It was a cold, mostly clear night as hundreds of police officers, including an elite tactical unit (SEK) accompanied by at least one helicopter, raided a brightly painted house on Rigaer Straße. It was January 13, 2018 and the police didn’t have a search warrant, instead relying upon the General Law for the Maintenance of Security and Prevention of Violence (Allgemeine Sicherheits- und Ordnungsgesetz zur Gefahrenabwehr).
But really, if we’re being honest, the reason 550 police and special commandos were there was likely quite simple: revenge.
A few days earlier, a police officer attempting to issue a citation on Rigaer Straße had been attacked by masked assailants. Although the identities of the assailants was unknown, both the location and mode of attack was well known to the police. Although there hasn’t been an official acknowledgement, it seems clear that the police believed the assailants were affiliated with the group of squatters, Antifas, and other left-wing activists in the area.
You see, Rigaer Straße 94 has been squatted since 1990. Back then, it was one of dozens of similar squats throughout Berlin, and one of many in and around Rigaer Straße itself. Over the years, most of Berlin’s squats have been either legalized through rental contracts, or the residents have been forcibly removed.
Rigaer Straße is one of the last strongholds of a movement that can seem chaotic and violent - and, if we’re being honest - often is chaotic and violent. But in a city with rising rental prices and an acute need for housing, occupied buildings don’t exactly enjoy widespread support in the way that they once did. People want housing, and the fact is that these squatted buildings, whose residents pay little if anything, are preventing other people from living in those spaces.
The issues and simmering conflict that exploded into the open on the night of January 13, 2018 go well beyond a half-dozen or so occupied houses, of course. For the police and conservative-leaning politicians, it’s about maintaining “law and order,” about the ability of the state to exert control. Indeed, Rigaer Straße is officially classified as a “Danger Area” (Gefahrengebiet), giving the police enhanced powers.
For the squatters themselves, who have meanwhile come to represent any number of left-wing activities, the idea is pretty basic. They reject capitalism, viewing it as dangerous and inherently unfair. They see rising rents and gentrification as threats not only to the fabric of the neighborhood, but to the very idea of democracy and equal representation.
For the squatters, the police raid is probably viewed as yet another in a series of violent attacks by establishment authorities that view them as a threat to be eliminated. When money threatens to become more powerful than people, then the people have a right to fight back.
The feeling of being existentially threatened runs deep in the activist scene in Friedrichshain. Silvio-Meier-Straße intersects Rigaer Straße not far from house number 94. Silvio Meier was a young leftist activist who had been squatting in one of the buildings in the neighborhood. On November 21, 1992 he was murdered in the Samariterstraße U-bahn station by Neo-Nazis.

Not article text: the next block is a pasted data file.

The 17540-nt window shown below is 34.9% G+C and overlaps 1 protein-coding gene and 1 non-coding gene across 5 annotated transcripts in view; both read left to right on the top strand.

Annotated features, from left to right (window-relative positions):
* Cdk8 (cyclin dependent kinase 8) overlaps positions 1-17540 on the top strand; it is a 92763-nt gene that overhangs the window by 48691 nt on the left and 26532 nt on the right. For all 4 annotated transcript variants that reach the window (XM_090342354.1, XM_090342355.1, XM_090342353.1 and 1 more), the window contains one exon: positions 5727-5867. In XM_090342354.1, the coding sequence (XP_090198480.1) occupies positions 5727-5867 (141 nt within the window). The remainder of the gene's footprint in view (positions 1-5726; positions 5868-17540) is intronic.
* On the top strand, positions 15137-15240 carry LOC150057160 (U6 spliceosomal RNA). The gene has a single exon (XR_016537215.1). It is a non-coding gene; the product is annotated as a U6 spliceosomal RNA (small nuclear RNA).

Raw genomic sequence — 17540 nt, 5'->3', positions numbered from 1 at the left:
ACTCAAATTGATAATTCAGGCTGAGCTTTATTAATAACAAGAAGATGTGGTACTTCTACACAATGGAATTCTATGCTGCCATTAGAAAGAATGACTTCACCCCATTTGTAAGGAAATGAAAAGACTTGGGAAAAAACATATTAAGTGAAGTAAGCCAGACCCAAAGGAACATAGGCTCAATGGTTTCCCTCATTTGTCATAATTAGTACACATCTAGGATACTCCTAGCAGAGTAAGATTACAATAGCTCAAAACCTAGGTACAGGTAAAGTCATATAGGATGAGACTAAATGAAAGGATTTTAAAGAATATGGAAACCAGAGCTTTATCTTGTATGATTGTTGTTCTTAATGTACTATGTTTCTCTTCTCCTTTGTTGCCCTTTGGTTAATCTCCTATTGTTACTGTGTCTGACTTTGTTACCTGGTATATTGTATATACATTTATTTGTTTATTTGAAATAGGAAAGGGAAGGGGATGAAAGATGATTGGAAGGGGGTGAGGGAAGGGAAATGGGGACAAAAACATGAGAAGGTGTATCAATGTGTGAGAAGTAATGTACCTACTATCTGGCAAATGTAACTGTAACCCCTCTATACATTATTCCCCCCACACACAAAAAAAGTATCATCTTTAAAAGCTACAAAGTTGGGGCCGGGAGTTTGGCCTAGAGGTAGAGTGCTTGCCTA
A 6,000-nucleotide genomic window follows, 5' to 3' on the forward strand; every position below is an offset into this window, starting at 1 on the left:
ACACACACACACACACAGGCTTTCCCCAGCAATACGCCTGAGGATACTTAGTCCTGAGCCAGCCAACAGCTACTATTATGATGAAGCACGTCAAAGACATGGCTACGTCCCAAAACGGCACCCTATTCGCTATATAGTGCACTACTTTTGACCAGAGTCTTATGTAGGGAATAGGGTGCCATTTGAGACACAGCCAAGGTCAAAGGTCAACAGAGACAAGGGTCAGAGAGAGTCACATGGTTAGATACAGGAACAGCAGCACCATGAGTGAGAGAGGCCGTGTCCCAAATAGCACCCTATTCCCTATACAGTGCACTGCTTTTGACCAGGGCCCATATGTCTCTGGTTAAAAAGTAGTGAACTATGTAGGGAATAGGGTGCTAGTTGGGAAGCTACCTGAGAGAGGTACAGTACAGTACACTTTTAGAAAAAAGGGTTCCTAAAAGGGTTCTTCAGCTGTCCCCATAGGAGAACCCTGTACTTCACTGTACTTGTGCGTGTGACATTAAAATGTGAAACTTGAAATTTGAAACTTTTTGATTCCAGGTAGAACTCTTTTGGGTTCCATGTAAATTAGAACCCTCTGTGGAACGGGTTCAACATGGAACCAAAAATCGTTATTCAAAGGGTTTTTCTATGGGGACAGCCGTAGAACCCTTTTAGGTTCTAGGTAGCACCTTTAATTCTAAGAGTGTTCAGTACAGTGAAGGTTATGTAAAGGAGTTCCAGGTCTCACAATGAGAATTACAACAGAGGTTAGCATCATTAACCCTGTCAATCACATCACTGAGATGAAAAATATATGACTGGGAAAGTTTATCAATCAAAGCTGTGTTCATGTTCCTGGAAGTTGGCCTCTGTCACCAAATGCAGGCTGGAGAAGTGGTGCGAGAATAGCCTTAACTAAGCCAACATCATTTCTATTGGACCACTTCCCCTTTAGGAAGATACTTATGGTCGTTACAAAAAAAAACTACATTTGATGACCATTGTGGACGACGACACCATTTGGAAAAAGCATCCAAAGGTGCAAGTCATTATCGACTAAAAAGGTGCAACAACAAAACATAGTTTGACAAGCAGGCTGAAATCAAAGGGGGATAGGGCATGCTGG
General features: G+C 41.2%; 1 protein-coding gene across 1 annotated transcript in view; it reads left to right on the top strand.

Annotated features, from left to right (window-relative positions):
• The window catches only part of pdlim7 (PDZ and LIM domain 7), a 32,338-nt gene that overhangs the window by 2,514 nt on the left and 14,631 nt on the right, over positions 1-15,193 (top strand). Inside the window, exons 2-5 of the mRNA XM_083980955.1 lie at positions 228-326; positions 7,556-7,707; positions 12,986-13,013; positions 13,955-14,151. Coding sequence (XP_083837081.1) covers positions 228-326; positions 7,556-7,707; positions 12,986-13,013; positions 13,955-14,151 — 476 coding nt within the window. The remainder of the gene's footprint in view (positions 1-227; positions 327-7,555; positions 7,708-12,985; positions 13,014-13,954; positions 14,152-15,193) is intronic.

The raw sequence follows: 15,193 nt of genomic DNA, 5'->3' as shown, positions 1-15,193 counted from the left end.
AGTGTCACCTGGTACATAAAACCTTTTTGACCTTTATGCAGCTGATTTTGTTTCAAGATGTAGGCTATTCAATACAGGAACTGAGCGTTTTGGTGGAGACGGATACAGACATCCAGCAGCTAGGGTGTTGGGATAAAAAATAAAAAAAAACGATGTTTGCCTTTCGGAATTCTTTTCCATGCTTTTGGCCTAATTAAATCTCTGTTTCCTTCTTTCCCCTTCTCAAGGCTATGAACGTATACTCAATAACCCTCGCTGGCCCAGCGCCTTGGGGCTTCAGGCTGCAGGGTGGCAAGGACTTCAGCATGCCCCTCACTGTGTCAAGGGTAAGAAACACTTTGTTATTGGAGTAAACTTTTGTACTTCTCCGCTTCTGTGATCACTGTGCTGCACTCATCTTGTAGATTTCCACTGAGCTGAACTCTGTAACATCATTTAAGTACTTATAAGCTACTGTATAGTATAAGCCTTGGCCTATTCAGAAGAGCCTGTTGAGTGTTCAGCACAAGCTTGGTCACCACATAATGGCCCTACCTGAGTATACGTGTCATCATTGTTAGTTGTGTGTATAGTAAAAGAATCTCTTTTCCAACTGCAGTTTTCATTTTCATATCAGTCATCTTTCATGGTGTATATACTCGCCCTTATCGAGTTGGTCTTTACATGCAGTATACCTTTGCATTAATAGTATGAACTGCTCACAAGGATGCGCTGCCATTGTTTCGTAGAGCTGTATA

I have very conflicted feelings about all of this. I see the right in both sides of argument, and also the wrong. I believe that the police have the right to carry out lawful missions, and that anyone attacking a police officer issuing a citation should be prosecuted.
I also believe that all citizens of Berlin are entitled to fair and equal treatment before the law. Although a judge recently rejected a civil complaint against the police raid, I believe that the reputation of the police in the matter of squatters’ houses has been irreparably damaged by the raid, the results of which, by the way, were essentially zilch/zero/nothing.
Most reasonable people can see that the raid was an act of revenge; at the very least, most reasonable can agree that it can appear that way. And in politics, appearance is everything.
I have sympathy for activists who engage on behalf of poorer residents in the name of maintaining the social fabric of neighborhoods. I’m also not a capitalist ideologue, and agree that in many cases, money can be valued too highly these days. From a more macro level, I also believe that in a liberal democracy, people should be free to live however they want, as long as their rights do not infringe on others’ rights.
I have no sympathy for activists who use violence to achieve political means. I believe that Germany’s form of representative democracy, while not perfect, is democratically legitimate and must have, as they say, a monopoly on the use of violence for political means. Attacking a police officer issuing a citation is unacceptable. The proper venue in which to protest that action is in a courtroom, not on the street.
This issue isn’t going to be solved via blog post. It will be solved only through a combination of peaceful demonstrations, legal action, and civil debate. Violence from either side is not acceptable, and will only serve to inflame the issues at hand, rather than solve them.